At our May meeting, we were extremely fortunate to have Connie English from the CFA Institute provide insight into how resumes are used in the hiring process–and what both job seekers and employers can do to maximize the value of this marketing document.
— Kim Wilkens (@kimxtom) May 11, 2016
Let’s find out a bit more about Connie before we delve into her advice. Connie leads the global recruiting team at CFA Institute. Previously she ran the Alumni Career Services center at UVA’s Darden Graduate School of Business. As a career coach there for 14 years, she assisted over 2,000 MBA alumni in various aspects of career management and transition. She also taught Personal Career Assessment and Career Management in the MBA program, as well as an annual Career Transition Workshop for alumni and various specialized workshops including Re-entering the Workforce and Professional Image in the Age of Social Media.
Resumes: not just for job seekers
Resumes are marketing documents, almost like a long-form business card. They are a form of introduction, and since meeting people isn’t limited to job seekers, it makes sense to have and maintain one wherever you are in your career. For the same reason, you should be on LinkedIn, which is the modern equivalent of a phone book. If you aren’t listed, no one can call you! Indeed, many companies now treat LinkedIn profiles as resumes.
There are really only two steadfast rules: 1) Be honest and 2) Be error-free. After that, the rest is strategy. Think like an advertiser: who is my audience and what are their needs?
- Be relevant. Ask yourself: “What’s in it for me?” Who are the people you’re trying to appeal to and what’s in it for them?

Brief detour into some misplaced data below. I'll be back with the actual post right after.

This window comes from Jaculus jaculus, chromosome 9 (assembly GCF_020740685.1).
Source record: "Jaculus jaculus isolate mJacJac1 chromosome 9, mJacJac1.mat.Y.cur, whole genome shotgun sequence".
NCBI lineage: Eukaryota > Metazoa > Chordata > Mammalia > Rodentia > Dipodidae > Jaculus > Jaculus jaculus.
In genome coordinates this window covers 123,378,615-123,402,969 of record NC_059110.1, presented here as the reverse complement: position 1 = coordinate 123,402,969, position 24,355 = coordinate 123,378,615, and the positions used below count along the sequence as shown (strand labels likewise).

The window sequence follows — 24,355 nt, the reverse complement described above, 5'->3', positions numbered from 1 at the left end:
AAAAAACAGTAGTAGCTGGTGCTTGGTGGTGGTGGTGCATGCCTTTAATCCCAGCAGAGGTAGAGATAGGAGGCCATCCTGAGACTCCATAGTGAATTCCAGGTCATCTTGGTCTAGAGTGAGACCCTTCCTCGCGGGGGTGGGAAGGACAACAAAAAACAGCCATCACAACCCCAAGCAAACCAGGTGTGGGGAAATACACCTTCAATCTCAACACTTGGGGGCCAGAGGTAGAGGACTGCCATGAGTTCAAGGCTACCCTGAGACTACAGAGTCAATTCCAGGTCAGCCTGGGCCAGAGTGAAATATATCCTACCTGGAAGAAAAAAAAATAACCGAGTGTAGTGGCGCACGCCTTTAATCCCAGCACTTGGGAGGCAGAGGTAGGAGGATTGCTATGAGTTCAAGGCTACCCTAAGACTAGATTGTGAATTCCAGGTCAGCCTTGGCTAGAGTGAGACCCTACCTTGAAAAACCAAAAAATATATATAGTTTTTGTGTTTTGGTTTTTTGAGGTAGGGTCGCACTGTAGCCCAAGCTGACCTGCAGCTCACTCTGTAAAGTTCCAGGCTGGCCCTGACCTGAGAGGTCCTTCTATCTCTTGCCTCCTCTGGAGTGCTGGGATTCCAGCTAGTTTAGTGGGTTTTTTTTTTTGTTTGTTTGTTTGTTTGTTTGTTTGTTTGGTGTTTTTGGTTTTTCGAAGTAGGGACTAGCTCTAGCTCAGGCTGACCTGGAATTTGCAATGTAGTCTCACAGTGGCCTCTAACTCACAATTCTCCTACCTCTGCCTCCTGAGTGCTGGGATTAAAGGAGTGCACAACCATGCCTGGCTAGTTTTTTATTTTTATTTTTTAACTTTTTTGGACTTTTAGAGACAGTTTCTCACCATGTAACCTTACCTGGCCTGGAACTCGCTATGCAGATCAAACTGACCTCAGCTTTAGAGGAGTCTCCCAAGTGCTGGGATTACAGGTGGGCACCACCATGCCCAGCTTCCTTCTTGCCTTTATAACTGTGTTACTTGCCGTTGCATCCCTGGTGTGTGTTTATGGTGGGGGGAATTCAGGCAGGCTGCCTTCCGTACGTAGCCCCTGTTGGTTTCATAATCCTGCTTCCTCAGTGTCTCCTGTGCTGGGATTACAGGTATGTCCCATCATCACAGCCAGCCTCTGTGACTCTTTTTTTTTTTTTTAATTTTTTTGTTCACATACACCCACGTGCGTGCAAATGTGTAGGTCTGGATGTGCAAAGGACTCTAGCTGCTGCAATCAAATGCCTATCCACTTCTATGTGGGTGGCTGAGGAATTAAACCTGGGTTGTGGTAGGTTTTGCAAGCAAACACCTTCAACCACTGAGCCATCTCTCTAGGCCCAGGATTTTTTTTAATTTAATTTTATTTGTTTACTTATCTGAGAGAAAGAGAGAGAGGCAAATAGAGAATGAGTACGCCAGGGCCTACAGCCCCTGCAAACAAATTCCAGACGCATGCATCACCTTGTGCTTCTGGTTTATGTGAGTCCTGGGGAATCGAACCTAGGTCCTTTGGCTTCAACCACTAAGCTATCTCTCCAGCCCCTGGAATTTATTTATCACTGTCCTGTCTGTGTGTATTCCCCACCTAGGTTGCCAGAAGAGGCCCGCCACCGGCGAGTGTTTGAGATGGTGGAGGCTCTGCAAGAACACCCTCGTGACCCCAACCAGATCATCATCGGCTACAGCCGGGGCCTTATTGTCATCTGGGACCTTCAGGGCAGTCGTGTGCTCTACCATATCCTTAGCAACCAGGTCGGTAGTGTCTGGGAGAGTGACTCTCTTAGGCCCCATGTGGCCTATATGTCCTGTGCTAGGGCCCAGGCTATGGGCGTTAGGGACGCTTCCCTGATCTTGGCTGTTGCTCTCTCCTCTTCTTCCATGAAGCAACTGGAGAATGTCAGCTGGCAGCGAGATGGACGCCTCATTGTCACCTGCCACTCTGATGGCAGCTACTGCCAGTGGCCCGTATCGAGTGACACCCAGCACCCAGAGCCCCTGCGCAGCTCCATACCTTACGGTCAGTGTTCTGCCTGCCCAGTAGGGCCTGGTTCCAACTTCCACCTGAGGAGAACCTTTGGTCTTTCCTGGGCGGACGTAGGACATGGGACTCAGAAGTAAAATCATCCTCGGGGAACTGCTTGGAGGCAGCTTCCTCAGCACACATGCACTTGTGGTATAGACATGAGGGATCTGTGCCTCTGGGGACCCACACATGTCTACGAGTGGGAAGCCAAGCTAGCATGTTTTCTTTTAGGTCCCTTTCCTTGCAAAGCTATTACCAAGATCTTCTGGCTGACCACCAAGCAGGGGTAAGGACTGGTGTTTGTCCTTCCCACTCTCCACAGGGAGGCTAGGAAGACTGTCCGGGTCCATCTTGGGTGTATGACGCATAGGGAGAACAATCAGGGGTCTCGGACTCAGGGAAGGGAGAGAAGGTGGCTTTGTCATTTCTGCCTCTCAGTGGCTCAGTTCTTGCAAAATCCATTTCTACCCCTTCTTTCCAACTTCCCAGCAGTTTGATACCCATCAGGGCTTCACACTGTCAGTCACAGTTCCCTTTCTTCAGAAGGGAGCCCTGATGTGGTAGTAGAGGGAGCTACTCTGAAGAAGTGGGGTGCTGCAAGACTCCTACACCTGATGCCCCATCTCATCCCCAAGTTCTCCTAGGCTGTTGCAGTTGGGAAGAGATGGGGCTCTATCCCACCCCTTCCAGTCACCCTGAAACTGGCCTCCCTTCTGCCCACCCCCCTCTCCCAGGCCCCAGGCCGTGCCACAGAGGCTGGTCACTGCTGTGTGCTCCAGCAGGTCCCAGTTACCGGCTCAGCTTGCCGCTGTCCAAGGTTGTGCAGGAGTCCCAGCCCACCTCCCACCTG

- Show results. Hiring managers want to know what you’ve accomplished. Don’t say you are results-oriented. Show your results
- Be readable. On average, recruiters give a resume 23 seconds. So put the most important information up front. The most important place: the first line. After that: the first few words of bullet points.
- Keep dates on the right, as the left-hand side is your most valuable real estate.
- Don’t write in the first person
- Decide your formatting based on your audience: for some jobs, maybe you’re better off putting your company first. In other cases, maybe start with your role. Decide by looking at who is hiring, what their goals are. Ask yourself: what should be popping off the page?
Will the Resume Get Me the Job?
No–and it’s not supposed to. The resume is to get the phone call. The phone call is to get you the interview. And the interview gets you the job. That’s why it is super important for the resume to be tailored to the specific situation, whether that is a job or a promotion or a slot at a conference.
The specificity of purpose of a resume, i.e., that it is just an opening salvo, should free you to think like a marketer. Thing about Search Engine Optimization. What are the words that the recruiters are looking for? What are the 6 key terms? The great thing is: it’s usually not a mystery, as most recruiters put those things they are looking for in the job description. It’s your job to then put them in your resume.
Sometimes your transferable experience will be outside the workplace. Perhaps it comes from volunteer work. It’s okay to include it if it forwards the goal of getting your resume noticed (either by electronic or human eyes). On the other hand, if your outside-of-work experience isn’t relevant to the job, feel free to leave it off.
Check out the Darden Job Search Toolkit